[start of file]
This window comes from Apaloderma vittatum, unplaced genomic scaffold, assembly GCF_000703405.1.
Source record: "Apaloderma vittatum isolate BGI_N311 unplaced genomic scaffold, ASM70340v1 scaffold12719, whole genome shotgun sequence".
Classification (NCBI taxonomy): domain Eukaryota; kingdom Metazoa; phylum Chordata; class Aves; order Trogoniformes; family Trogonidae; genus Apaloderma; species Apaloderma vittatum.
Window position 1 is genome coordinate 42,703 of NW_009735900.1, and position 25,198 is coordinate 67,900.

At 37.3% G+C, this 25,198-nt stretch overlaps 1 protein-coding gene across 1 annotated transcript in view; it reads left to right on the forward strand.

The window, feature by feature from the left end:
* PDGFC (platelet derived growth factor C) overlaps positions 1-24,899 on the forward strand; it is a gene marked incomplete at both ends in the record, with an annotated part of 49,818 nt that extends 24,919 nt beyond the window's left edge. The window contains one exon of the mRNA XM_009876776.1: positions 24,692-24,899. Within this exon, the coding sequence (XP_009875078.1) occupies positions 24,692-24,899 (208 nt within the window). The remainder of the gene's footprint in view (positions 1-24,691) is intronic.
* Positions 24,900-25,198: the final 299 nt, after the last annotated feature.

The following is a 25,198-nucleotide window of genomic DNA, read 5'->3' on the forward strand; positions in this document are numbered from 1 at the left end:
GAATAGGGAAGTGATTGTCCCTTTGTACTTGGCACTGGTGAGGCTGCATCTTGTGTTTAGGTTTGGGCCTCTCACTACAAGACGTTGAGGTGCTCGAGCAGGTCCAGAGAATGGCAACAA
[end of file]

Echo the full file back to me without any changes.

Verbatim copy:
This window comes from Apaloderma vittatum, unplaced genomic scaffold, assembly GCF_000703405.1.
Source record: "Apaloderma vittatum isolate BGI_N311 unplaced genomic scaffold, ASM70340v1 scaffold12719, whole genome shotgun sequence".
Classification (NCBI taxonomy): domain Eukaryota; kingdom Metazoa; phylum Chordata; class Aves; order Trogoniformes; family Trogonidae; genus Apaloderma; species Apaloderma vittatum.
Window position 1 is genome coordinate 42,703 of NW_009735900.1, and position 25,198 is coordinate 67,900.

At 37.3% G+C, this 25,198-nt stretch overlaps 1 protein-coding gene across 1 annotated transcript in view; it reads left to right on the forward strand.

The window, feature by feature from the left end:
* PDGFC (platelet derived growth factor C) overlaps positions 1-24,899 on the forward strand; it is a gene marked incomplete at both ends in the record, with an annotated part of 49,818 nt that extends 24,919 nt beyond the window's left edge. The window contains one exon of the mRNA XM_009876776.1: positions 24,692-24,899. Within this exon, the coding sequence (XP_009875078.1) occupies positions 24,692-24,899 (208 nt within the window). The remainder of the gene's footprint in view (positions 1-24,691) is intronic.
* Positions 24,900-25,198: the final 299 nt, after the last annotated feature.

The following is a 25,198-nucleotide window of genomic DNA, read 5'->3' on the forward strand; positions in this document are numbered from 1 at the left end:
GAATAGGGAAGTGATTGTCCCTTTGTACTTGGCACTGGTGAGGCTGCATCTTGTGTTTAGGTTTGGGCCTCTCACTACAAGACGTTGAGGTGCTCGAGCAGGTCCAGAGAATGGCAACAA